In the deepest, darkest heart of winter, when the sky resembles bad banana baby food for months on end, and the witch measles that meteorologists call 'drizzle' are a chronic gray rash on the skin of the land, folks all around me sink into a dismal funk. Many are depressed . . . But I grow happier with each fresh storm, each thickening of the crinkly stratocumulus. 'What's so hot about the sun?' I ask. Sunbeams are a lot like tourists: intruding where they don't belong, promoting noise and forced activity, faking a shallow cheerfulness, dumb little cameras slung around their necks. Raindrops, on the other hand--introverted, feral, buddhistically cool--behave as if they live here. Which, of course, they do.--Tom Robbins

Raindrops do live here. Clouds live here, too. And wind sweeps through, swirling, dancing, pushing us around. So here we are, huddled on the edge of the continent, taking everything the skies throw at us and drop on us as the clouds bunch up against the Cascades. What does it mean to live in such a place? How do clouds, wind, and rain shape us? Shape the watersheds, forests, rivers, and cities we inhabit? How is global climate change shifting our lives? What is a warming climate doing to our communities, to the animals that live amongst us, to the trees that cover our yards, parks, hills, and mountains? What kind of personal relationships do we have with weather and the other meteorological forces that we live within? Our primary focus in this course will be to explore the nature of our local weather patterns, in particular three of the most common natural elements that shape Pacific Northwest coastal weather: clouds, wind, and rain. We will read historical accounts, personal narratives, stories, poems, scientific inquiries, journals, and anything else infused with weather-reflections. We will write our own stories, or make our own films, or create our own wet and soggy illustrations. We will get outside into it all, keep weather logs, and pay attention to the complexities of cloud-shapes, wind currents, and rainfall. Hope you will join us. Bring your raincoat.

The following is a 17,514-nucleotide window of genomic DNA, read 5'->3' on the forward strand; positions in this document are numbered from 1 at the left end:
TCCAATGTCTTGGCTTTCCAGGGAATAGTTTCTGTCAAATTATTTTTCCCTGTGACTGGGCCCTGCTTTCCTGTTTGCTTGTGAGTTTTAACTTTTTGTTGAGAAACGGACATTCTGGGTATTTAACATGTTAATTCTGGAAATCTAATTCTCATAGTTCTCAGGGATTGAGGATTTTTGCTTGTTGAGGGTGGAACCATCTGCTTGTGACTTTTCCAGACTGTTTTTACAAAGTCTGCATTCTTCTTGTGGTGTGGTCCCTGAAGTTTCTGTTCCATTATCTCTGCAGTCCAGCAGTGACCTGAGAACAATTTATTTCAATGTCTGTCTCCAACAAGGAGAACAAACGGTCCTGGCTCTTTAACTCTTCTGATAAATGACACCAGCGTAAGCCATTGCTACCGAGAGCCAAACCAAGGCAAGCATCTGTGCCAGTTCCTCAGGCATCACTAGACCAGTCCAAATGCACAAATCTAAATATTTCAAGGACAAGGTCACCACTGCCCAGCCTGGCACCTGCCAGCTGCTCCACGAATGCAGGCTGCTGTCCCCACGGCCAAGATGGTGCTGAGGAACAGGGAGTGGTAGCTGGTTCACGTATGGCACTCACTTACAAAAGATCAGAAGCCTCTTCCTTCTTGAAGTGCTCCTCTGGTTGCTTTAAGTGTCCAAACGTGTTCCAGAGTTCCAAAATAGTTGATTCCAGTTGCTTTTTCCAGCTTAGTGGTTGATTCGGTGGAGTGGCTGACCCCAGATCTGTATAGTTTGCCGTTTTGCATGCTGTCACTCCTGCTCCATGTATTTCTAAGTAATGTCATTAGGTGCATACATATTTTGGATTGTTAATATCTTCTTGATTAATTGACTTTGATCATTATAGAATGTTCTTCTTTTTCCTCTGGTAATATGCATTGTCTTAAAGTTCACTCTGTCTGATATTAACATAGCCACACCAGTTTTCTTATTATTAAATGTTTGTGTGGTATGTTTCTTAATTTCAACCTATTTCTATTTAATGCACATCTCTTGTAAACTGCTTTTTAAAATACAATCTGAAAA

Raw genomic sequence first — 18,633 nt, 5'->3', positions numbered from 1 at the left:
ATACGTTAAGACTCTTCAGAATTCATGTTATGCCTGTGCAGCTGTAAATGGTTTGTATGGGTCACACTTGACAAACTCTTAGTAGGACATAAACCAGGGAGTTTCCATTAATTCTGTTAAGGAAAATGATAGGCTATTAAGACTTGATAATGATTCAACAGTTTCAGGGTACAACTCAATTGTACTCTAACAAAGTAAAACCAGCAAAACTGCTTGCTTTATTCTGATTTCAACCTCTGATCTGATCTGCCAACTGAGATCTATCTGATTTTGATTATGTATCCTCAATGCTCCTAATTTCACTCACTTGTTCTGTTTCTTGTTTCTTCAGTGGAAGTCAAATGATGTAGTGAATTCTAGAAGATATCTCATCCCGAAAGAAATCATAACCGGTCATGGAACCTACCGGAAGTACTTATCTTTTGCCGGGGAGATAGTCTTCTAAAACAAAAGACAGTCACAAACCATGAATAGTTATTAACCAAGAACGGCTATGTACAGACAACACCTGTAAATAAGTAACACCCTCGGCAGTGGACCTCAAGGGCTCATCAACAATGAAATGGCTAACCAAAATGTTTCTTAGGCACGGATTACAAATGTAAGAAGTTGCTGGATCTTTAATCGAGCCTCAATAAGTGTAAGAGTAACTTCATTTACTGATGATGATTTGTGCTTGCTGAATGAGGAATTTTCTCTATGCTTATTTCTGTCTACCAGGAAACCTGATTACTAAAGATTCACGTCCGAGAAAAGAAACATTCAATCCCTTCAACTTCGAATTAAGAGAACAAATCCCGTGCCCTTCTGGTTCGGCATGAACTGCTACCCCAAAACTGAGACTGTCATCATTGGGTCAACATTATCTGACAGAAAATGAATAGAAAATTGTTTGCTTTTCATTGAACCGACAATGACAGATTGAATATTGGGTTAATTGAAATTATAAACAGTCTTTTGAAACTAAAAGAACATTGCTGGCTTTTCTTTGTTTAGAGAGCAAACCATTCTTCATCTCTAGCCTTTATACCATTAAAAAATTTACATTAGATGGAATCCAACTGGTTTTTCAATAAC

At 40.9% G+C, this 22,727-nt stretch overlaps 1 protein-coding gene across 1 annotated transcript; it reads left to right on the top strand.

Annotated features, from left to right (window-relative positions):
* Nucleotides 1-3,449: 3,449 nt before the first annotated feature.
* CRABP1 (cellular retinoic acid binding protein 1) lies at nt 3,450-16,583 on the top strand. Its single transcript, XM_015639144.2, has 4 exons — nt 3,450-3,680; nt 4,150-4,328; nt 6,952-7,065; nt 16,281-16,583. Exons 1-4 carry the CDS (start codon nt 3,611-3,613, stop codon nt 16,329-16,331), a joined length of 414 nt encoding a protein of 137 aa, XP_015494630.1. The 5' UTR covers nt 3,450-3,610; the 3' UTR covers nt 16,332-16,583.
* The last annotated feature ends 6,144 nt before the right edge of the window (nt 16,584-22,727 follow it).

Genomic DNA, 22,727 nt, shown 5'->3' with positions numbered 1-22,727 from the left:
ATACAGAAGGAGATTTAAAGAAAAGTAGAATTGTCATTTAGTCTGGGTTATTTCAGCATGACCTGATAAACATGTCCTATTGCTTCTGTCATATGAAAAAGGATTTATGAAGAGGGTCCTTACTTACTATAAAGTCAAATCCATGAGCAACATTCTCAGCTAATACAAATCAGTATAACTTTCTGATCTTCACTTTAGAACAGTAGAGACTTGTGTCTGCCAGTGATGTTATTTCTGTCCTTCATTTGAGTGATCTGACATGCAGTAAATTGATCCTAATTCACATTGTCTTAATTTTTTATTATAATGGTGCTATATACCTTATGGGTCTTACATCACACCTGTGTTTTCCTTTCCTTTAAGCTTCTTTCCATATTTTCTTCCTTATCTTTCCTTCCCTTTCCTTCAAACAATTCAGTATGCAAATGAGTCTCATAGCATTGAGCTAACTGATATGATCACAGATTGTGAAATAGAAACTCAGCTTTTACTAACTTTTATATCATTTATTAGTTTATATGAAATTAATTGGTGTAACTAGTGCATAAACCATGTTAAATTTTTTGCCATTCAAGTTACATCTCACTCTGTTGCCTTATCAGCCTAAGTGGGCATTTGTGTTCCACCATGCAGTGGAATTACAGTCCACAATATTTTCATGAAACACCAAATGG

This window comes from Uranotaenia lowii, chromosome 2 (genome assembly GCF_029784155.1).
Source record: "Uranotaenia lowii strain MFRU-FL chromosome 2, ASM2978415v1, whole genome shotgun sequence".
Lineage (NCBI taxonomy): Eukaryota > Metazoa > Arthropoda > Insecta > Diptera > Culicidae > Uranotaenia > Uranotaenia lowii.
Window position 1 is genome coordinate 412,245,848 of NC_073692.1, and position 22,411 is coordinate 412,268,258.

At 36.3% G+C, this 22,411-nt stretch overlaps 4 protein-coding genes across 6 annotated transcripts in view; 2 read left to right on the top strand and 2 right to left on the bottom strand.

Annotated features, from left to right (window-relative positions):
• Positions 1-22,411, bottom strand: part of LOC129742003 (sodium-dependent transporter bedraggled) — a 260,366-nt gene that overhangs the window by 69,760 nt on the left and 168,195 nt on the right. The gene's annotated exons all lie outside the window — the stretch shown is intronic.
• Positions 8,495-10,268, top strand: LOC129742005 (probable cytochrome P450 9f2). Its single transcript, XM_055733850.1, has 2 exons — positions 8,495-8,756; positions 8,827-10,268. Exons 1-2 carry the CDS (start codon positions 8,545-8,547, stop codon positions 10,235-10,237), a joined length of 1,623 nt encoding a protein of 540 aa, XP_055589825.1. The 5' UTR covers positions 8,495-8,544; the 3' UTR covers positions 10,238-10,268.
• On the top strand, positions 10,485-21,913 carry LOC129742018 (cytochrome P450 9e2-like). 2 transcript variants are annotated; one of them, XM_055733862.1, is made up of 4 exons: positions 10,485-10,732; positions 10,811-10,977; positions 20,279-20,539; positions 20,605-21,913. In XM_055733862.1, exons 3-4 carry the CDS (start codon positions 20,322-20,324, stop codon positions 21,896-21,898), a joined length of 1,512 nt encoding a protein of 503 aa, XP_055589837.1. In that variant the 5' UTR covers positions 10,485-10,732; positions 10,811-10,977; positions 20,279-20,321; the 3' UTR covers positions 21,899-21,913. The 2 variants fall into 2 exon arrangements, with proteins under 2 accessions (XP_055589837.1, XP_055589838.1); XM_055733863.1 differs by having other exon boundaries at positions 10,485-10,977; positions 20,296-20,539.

Texts: THE INVENTION OF CLOUDS by Hamblyn; WRITING IN THE WIND by Rodenberger; RAIN: A NATURAL AND CULTURAL HISTORY by Barnett.